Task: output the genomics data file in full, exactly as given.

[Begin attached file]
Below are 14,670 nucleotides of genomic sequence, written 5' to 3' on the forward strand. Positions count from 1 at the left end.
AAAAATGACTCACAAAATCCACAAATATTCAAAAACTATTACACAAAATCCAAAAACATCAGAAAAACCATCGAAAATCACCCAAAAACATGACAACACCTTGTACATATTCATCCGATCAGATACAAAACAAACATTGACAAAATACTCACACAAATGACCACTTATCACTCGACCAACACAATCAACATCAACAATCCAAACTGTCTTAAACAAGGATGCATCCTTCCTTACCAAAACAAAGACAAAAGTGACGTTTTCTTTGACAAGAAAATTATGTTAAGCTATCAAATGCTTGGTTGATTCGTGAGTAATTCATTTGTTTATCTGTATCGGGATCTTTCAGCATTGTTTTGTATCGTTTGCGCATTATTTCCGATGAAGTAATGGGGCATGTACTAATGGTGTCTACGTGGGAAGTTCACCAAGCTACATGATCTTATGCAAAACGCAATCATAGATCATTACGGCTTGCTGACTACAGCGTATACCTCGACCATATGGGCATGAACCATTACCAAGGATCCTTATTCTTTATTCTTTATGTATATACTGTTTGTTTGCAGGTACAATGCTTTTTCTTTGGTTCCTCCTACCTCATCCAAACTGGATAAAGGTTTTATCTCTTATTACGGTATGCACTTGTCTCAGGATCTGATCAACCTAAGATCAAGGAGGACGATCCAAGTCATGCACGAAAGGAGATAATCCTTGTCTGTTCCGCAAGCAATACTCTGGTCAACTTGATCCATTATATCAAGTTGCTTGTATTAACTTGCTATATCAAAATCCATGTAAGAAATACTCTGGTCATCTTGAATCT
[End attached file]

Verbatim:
Below are 14,670 nucleotides of genomic sequence, written 5' to 3' on the forward strand. Positions count from 1 at the left end.
AAAAATGACTCACAAAATCCACAAATATTCAAAAACTATTACACAAAATCCAAAAACATCAGAAAAACCATCGAAAATCACCCAAAAACATGACAACACCTTGTACATATTCATCCGATCAGATACAAAACAAACATTGACAAAATACTCACACAAATGACCACTTATCACTCGACCAACACAATCAACATCAACAATCCAAACTGTCTTAAACAAGGATGCATCCTTCCTTACCAAAACAAAGACAAAAGTGACGTTTTCTTTGACAAGAAAATTATGTTAAGCTATCAAATGCTTGGTTGATTCGTGAGTAATTCATTTGTTTATCTGTATCGGGATCTTTCAGCATTGTTTTGTATCGTTTGCGCATTATTTCCGATGAAGTAATGGGGCATGTACTAATGGTGTCTACGTGGGAAGTTCACCAAGCTACATGATCTTATGCAAAACGCAATCATAGATCATTACGGCTTGCTGACTACAGCGTATACCTCGACCATATGGGCATGAACCATTACCAAGGATCCTTATTCTTTATTCTTTATGTATATACTGTTTGTTTGCAGGTACAATGCTTTTTCTTTGGTTCCTCCTACCTCATCCAAACTGGATAAAGGTTTTATCTCTTATTACGGTATGCACTTGTCTCAGGATCTGATCAACCTAAGATCAAGGAGGACGATCCAAGTCATGCACGAAAGGAGATAATCCTTGTCTGTTCCGCAAGCAATACTCTGGTCAACTTGATCCATTATATCAAGTTGCTTGTATTAACTTGCTATATCAAAATCCATGTAAGAAATACTCTGGTCATCTTGAATCT